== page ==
Sometimes the only way anyone understands is if he attempts suicide. This may be the only time he gets reinforced by family. Still no one ever tells him he is OK. What we have done is told him that he has to be somebody else.  Sometimes people with this so called “disorder,” you will see an unusual reaction to something that is happening.  For instance, one day I was talking to a patient and said “Wow I heard your mother is dying.” Her face was blank, and she said “oh well.”  I said “well if that happened to me I wouldn’t be ok.”  Then she understood that it was okay to cry. She had to take cues, she was afraid to feel.

One invalidating moment will not cause Borderline Personality Disorder, it is  repeatedly invalidating someone and telling them who they are is not OK is what causes it. We must remember that these are the people that understand life and connections. Instead of validating them, what we do is we drug them up until then they have no behavior, when really they have a gift. That’s where stigma comes in. Let’s shut them up.  They don’t play pretend like the rest of us. They don’t play grown up very well. They just speak the truth so we get them drugged up and we put them in hospitals, and we call them names behind their backs. What we think of them is something which affects how we treat them. This, in turn, affects the reaction we get. We have made it so that they don’t think they are OK. What we have done is we have tricked them.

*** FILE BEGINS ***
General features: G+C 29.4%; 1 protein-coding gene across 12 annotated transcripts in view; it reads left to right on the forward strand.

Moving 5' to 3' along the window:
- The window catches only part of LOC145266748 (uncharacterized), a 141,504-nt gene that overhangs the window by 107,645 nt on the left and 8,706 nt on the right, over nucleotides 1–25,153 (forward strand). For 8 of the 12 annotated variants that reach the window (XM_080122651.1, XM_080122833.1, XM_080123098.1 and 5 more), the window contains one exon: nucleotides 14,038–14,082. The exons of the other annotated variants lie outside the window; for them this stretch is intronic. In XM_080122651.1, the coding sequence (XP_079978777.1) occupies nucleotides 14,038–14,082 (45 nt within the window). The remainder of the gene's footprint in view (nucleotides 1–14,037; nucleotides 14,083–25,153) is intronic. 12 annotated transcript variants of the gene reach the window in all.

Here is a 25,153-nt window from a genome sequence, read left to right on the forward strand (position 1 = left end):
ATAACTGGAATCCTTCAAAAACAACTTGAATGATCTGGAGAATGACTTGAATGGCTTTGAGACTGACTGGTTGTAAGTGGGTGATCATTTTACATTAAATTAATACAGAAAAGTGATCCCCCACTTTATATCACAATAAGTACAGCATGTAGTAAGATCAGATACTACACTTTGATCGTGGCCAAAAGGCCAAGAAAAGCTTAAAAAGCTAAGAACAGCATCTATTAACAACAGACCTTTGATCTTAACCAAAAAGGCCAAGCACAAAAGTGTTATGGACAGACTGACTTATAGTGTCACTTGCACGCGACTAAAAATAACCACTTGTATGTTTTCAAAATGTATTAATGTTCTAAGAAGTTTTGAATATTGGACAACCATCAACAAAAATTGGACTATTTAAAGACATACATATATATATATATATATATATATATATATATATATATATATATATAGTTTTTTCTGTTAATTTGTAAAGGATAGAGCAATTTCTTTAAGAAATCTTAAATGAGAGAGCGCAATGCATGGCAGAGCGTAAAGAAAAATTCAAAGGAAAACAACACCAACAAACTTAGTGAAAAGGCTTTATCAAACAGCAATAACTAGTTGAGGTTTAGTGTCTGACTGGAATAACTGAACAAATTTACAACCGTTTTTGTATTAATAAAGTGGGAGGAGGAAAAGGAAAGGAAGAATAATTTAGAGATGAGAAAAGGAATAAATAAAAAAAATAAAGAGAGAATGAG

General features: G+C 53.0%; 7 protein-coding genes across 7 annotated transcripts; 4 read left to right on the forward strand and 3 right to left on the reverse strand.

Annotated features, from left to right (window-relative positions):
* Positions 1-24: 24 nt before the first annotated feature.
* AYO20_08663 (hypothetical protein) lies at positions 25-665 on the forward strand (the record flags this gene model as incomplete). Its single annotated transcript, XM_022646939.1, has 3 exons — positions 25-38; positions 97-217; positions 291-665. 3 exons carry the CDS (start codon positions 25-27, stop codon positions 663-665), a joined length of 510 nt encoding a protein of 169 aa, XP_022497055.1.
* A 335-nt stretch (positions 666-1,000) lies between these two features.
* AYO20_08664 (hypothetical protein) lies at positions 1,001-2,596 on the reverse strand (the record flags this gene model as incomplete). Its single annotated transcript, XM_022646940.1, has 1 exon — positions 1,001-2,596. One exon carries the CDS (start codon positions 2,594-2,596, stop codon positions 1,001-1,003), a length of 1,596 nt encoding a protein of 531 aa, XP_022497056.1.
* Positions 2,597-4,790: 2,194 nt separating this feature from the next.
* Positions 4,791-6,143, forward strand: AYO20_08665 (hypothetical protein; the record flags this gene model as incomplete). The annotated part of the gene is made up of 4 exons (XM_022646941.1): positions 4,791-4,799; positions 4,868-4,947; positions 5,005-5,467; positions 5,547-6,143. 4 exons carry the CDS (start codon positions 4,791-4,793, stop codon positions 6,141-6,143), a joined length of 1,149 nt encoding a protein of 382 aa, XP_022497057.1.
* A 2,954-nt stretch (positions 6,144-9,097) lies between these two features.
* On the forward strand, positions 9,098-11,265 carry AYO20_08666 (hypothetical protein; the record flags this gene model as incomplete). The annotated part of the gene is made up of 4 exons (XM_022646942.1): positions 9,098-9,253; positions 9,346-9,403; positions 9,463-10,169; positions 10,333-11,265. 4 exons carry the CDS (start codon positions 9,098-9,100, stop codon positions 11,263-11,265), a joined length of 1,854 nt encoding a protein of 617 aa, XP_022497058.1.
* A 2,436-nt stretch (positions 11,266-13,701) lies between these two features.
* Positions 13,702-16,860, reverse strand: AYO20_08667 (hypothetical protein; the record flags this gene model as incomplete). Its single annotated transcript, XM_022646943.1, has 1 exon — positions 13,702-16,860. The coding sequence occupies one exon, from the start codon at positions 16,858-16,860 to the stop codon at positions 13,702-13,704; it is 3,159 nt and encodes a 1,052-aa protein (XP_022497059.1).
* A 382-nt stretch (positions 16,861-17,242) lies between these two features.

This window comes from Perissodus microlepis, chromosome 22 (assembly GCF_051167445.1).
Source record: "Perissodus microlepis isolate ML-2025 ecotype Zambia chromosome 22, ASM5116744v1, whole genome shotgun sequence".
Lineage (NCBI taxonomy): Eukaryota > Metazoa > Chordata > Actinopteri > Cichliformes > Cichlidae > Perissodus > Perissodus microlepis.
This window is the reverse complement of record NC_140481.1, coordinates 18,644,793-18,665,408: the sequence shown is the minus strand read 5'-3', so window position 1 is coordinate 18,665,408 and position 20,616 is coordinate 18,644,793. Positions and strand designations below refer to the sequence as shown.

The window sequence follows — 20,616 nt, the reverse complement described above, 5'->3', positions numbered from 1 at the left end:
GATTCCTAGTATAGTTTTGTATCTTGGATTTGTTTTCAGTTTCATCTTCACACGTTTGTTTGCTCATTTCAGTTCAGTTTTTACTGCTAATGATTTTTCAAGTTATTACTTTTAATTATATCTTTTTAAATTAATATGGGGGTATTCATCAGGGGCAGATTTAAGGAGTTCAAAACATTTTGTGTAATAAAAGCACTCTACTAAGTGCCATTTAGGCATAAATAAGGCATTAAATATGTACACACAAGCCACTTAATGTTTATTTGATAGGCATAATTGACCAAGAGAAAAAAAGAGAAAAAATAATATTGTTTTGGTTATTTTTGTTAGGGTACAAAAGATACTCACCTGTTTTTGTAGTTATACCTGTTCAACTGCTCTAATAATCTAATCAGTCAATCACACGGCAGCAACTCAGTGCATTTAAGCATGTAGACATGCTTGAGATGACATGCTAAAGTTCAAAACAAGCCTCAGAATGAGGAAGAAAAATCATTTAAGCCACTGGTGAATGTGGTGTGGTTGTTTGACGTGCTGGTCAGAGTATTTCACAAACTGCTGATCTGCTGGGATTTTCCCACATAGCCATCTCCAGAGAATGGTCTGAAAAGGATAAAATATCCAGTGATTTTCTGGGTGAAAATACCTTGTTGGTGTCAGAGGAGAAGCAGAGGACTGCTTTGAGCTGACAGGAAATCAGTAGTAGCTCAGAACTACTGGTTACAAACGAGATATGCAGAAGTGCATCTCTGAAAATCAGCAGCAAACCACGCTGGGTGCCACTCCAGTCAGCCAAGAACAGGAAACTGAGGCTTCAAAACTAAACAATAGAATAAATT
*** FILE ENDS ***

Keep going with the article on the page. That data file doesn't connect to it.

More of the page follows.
The truth is, we are not OK. Another thing we are told is that this is the toughest mental health diagnosis to work with. I was told this before I knew what it was. It would frighten me. The behavior frightened me. When I first started about 20 years ago and I was training in, I was told  this was all attention seeking behavior and  manipulative.  I watched the elder staff roll their eyes so then I started doing it. I thought it was fake and I didn’t want to deal with it. I didn’t want to have to dig deep.

Then it was explained to me this is a trauma disorder. 100% of people with this disorder have suffered trauma. The statistics say 70%, I do not believe that for one second, I am convinced it is 100%.  What is a trauma is different to each person. What is a trauma to me may not be a trauma to you. If you are on the top of a ladder when you fall down, it is a lot more painful to fall than if you were only on the first step . I believe that they have powers and they are locked in darkness, like a genie in a bottle.

I am NOT saying this is easy to deal with. I have had relationships with many of them and it is difficult to understand. They are not bad, they have a gift. They know your emotions instinctively and they sense and feel things that we can’t feel.  They know how to make people happy, they can read your soul.

In a way they are lucky, and in a way they are not. The way they are not is the way that our society treats them and tells them that it’s not okay.  

Back to the story I started with.  This patient was crying with her head in her hands and trembling in fear while her husband was about to take her life away because she was sick. How is this justice?  I said “what do you need to change Sammy?” and she said “I don’t know.” I said for the second time “there is nothing wrong with you.”

I didn’t save her life. A few months later, she killed herself.

However, for that one day she felt she was ok. I know this because she was brighter, and happier.  She looked better. She felt ok. That is all we can do is embrace every moment with each other and make it the best moment possible.  In that room, for that day, she felt ok for once in her life. She got better and was discharged in a week.

So to all you Sammy’s out there, and all the Sammy’s I will meet in the future. My message is you are ok, we are not.  She didn’t kill herself, Stigma killed her. This is the same thing that killed Robin Williams. He will get enough attention, the Sammy’s of the world will not.